Michael Hoffman's new film of William Shakespeare's A Midsummer Night's Dream (who else's?) is updated to the 19th century, set in Italy and furnished with bicycles and operatic interludes. But it is founded on Shakespeare's language and is faithful, by and large, to the original play... It's wonderful to behold Pfeiffer's infatuation with the donkey-eared Bottom, who she winds in her arms as 'doth the woodbine the sweet honeysuckle gently twist'; her love is so real, we almost believe it. Kline's Bottom tactfully humors her mad infatuation, good-natured and accepting. And Tucci's Puck suggests sometimes that he has a darker side, but it not so much malicious as incompetent.[7]

In the San Francisco Chronicle, Peter Stack wrote:

Purists will quibble, but William Shakespeare's A Midsummer Night's Dream is a playful, sexy piece of work - just what the Bard might have conjured up for a movie adaptation of his beloved spring-fever comedy. The film is over the top - and willfully so ... As might be expected, Kevin Kline steals the show with his hearty gifts for comedy ... Kline, a Shakespearean veteran, has that flourish, that golden touch. In his glorious way of overdoing it - turning the very notion of acting into farce - he embodies a supreme comic madness that is audacious yet embracing ... Michelle Pfeiffer plays it regal, pouty and come-hither as Titania. Her seduction of Bottom, turned to an ass under the spell of Puck (Stanley Tucci with horns and impish grin), is riotous ... A real surprise is the sly comic depth of Calista Flockhart's bicycle-riding Helena, miles from Ally McBeal ... Rupert Everett is imperious as Oberon, the jealous fairy king, and Tucci's Puck is amusingly tweaky as he keeps messing up his missions to drop magic nectar into lovers' eyes.[8]

In Time Out New York, Andrew Johnston (critic) wrote:

A strangely uneven adaptation of the Bard's most famous comedy, Michael Hoffman's Dream is, if nothing else, admirable for its lack of a contrived gimmick. Yes, the story has been transplanted to Tuscany in the 1890s, and the cast is packed with big names, but Hoffman rightly treats the text as the real star of the show. The film soars when actors who remember that Shakespeare was primarily an entertainer carry the ball, but things get pretty turgid when the focus is on those who seem cowed by appearing in an adaptation of a Major Literary Classic.[9]

In the Washington Post, Jane Horwitz wrote:

Instead of Shakespeare's Athens, Hoffman dreams his Dream in a gorgeous Tuscan hill town at the turn of the century, with production designer Luciana Arrighi and costume designer Gabriella Pescucci creating a luscious milieu of dusty green shutters, olive groves and vineyards reminiscent of the 1986 Merchant-Ivory gem A Room With a View ... some in the cast negotiate Shakespeare's lines better than others. Kevin Kline's stage savvy serves him especially well as a movie-stealing Bottom.[10]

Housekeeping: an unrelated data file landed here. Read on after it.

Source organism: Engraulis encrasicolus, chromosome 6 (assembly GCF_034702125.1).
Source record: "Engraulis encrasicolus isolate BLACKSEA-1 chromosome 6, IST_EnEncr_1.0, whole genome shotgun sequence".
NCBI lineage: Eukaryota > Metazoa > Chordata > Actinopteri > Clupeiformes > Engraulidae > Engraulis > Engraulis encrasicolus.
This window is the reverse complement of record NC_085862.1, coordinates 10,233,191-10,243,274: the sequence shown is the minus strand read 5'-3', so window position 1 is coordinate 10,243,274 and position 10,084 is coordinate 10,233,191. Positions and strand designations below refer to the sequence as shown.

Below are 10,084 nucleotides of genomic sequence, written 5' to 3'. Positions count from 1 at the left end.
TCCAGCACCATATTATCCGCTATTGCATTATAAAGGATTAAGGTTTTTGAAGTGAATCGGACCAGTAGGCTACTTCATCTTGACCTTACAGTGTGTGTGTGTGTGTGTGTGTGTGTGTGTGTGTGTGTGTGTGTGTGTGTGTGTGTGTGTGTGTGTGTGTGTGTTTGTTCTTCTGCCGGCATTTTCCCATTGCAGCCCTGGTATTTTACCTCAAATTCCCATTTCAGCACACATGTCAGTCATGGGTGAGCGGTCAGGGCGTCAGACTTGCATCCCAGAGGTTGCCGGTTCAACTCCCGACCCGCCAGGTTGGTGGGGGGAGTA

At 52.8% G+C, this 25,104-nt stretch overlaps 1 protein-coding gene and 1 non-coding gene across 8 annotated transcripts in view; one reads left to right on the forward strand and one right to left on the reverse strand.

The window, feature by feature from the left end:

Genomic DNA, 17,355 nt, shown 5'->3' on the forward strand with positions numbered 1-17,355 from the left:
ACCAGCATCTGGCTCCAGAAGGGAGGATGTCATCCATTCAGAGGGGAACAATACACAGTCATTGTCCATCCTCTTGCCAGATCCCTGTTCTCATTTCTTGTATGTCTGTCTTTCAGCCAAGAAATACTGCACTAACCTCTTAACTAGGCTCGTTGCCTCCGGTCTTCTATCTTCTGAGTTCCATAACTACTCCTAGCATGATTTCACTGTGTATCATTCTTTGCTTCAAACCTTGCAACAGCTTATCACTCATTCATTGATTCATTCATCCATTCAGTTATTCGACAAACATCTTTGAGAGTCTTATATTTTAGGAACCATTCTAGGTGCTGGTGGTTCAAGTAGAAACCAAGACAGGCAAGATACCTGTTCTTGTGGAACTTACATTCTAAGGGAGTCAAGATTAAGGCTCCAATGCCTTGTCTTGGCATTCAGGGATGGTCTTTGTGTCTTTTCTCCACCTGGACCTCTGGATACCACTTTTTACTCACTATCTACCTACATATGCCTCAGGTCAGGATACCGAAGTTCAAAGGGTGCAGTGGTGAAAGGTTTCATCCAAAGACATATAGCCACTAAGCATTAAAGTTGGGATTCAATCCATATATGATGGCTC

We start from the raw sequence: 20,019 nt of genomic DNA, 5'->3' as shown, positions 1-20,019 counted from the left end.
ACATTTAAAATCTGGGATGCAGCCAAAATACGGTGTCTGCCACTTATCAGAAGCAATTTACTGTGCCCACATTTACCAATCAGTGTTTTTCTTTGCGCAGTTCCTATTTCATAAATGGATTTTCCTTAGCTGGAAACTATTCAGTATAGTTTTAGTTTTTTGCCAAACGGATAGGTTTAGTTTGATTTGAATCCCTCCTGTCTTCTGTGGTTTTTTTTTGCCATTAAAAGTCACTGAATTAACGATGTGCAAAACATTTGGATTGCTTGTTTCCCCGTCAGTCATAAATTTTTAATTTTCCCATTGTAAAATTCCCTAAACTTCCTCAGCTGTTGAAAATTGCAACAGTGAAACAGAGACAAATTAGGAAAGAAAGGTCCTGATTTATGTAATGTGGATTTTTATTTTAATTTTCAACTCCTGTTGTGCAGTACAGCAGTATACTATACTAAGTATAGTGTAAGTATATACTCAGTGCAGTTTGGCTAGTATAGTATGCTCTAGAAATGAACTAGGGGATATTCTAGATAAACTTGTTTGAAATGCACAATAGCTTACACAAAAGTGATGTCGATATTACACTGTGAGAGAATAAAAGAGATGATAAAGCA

Also in the Washington Post, Desson Howe wrote:

After watching William Shakespeare's 'A Midsummer Night's Dream, Michael Hoffman's adaptation of the romantic comedy, I'm left with more admiration than fairy dust. But it was pleasurable all the same... Kline and Flockhart do most of the pedaling. When Kline gets goofy – as he did in A Fish Called Wanda and In & Out, he's an irresistible, madcap Errol Flynn, twisting his good looks into hilarious contortions. And Flockhart exudes a wonderful vulnerability and sense of comic timing, as she pursues Demetrius, suffering all manner of indignity and incredulity along the way.[11]

In Variety, Emanuel Levy described the film as a "whimsical, intermittently enjoyable but decidedly unmagical version of the playwright's wild romantic comedy ... There is not much chemistry between Pfeiffer and Everett, nor between Pfeiffer and Kline, particularly in their big love scene. Kline overacts physically and emotionally, Flockhart is entertaining in a broad manner, and Pfeiffer renders a strenuously theatrical performance. Overall, the Brits give more coherent and resonant performances, especially Friel and West as the romantic couple, a restrained Everett as Oberon, and Rees as the theatrical manager."[12]

Time Out wrote that "this Dream is middlebrow and unashamed of it. Injecting the film with fun and pathos, Kline makes a superb Bottom; it's his play and he acts it to the hilt."[13]

Other adaptations[edit]

References[edit]

  1. ^ a b c "Box Office Mojo". Archived from the original on 16 December 2009. Retrieved 2009-12-24. 
  2. ^ "A Midsummer Night's Dream (1999) - Filming locations". imdb.com. Retrieved 2009-12-24. 
  3. ^ "A Midsummer Night's Dream (1999) - Soundtracks". imdb.com. Retrieved 2009-12-24. 
  4. ^ "A Midsummer Night's Dream Movie Reviews, Pictures". uk.rottentomatoes.com. Retrieved 2009-12-25. 
  5. ^ "Midsummer Night's Dream, A". metacritic.com. Retrieved 2009-12-25. 
  6. ^ Maslin, Janet (May 14, 1999). "'A Midsummer Night's Dream': A 'Dream' of Foolish Mortals". nytimes.com. 
  7. ^ Ebert, Roger (May 14, 1999). "William Shakespeare's A Midsummer Night's Dream :: rogerebert.com :: Reviews". rogerebert.suntimes.com. 
  8. ^ Stack, Peter (May 14, 1999). "'Dream' Interpretation / Stellar cast adds comic madness to lush, over-the-top 'Midsummer'". The San Francisco Chronicle. 
  9. ^ Time Out New York, May 13–19, 1999, p. 100.
  10. ^ Horwitz, Jane (May 14, 1999). "'A Midsummer Night's Dream' (PG-13)". washingtonpost.com. 
  11. ^ Howe, Desson (May 14, 1999). "'A Midsummer Night's Dream' (PG-13)". washingtonpost.com. 
  12. ^ Levy, Emanuel (May 10, 1999). "William Shakespeare's A Midsummer Night's Dream Review". variety.com. 
  13. ^ "A Midsummer Night's Dream Review - Film - Time Out London". timeout.com. Retrieved 2009-12-25. 

External links[edit]